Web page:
“This year’s Facts and Figures report provides both encouraging and concerning news on the delivery and impact of cancer care across the United States. Although we continue to see a significant decline in the overall cancer death rate, the report also reveals that not all patients obtain the benefits of contemporary cancer treatment and significant disparities exist based on socio-economic status.
“We have made stunning progress against cancer and the 27% decline in the overall death rate over the last 25 years is a testament to that success. Advances in treating and detecting the disease, as well as a reduction in tobacco use, have led to this sustained drop in cancer mortality, particularly for lung cancer. Of concern however, is the rising incidence of deaths due to obesity-related cancers. Continued investment in federally-sponsored research is essential to accelerate progress in improving cancer treatment and eliminating disparities in cancer outcomes.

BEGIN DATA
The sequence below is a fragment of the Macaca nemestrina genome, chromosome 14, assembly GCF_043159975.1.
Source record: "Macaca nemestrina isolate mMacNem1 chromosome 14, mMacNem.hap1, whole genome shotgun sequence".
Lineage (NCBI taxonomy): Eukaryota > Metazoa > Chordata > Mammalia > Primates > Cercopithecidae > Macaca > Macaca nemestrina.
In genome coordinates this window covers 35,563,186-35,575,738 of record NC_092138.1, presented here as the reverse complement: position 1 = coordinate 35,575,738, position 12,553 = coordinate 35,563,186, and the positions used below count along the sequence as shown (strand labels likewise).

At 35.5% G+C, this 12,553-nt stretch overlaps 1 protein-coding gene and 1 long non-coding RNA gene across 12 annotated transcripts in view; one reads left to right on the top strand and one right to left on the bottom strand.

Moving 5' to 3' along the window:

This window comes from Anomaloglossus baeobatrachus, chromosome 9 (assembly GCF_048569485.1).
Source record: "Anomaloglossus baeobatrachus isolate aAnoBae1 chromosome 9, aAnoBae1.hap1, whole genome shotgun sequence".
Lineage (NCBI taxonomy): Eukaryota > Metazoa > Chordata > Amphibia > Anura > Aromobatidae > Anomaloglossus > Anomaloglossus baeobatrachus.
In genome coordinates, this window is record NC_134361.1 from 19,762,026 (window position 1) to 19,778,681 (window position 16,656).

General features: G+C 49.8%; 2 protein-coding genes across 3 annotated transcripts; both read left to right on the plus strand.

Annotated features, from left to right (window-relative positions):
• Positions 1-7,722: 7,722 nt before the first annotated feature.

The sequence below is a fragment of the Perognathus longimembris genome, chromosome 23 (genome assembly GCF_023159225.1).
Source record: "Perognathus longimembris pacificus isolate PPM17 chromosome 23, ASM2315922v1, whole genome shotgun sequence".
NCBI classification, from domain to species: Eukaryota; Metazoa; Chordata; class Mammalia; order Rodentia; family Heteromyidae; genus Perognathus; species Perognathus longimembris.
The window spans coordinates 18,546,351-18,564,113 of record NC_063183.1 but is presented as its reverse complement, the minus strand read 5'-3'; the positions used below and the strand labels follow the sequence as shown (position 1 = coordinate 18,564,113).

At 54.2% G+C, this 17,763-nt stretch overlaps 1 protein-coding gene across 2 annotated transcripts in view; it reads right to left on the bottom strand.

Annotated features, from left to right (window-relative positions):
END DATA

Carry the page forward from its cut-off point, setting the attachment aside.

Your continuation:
“Unfortunately, too many patients can’t access high quality cancer care or contribute to research that increases our understanding of the disease. The findings in this report reflect the sad truth that where a patient lives often dictates their chances of surviving cancer for a wide range of reasons. For example, ASCO’s 2018 National Cancer Opinion Survey found that rural patients typically spend 50 minutes traveling one way to see their cancer doctor compared to 30 minutes for non-rural patients. This extra hardship is compounded in poorer counties where something as simple as a full gas tank can make the difference in a person’s ability to get the care they need.
“This report also highlights our long-standing concerns about the underrepresentation of individuals from lower socioeconomic populations in cancer clinical trials and the access to treatment advances these trials may provide. We must work to ensure every patient has access to cancer care that reflects their individual needs as well as the opportunity to participate in research and contribute to progress.
“ASCO commends the American Cancer Society for annually monitoring cancer incidence, mortality, and trends in the United States. We will continue our efforts towards furthering the progress we have made in treating cancer and eliminating disparities in care.”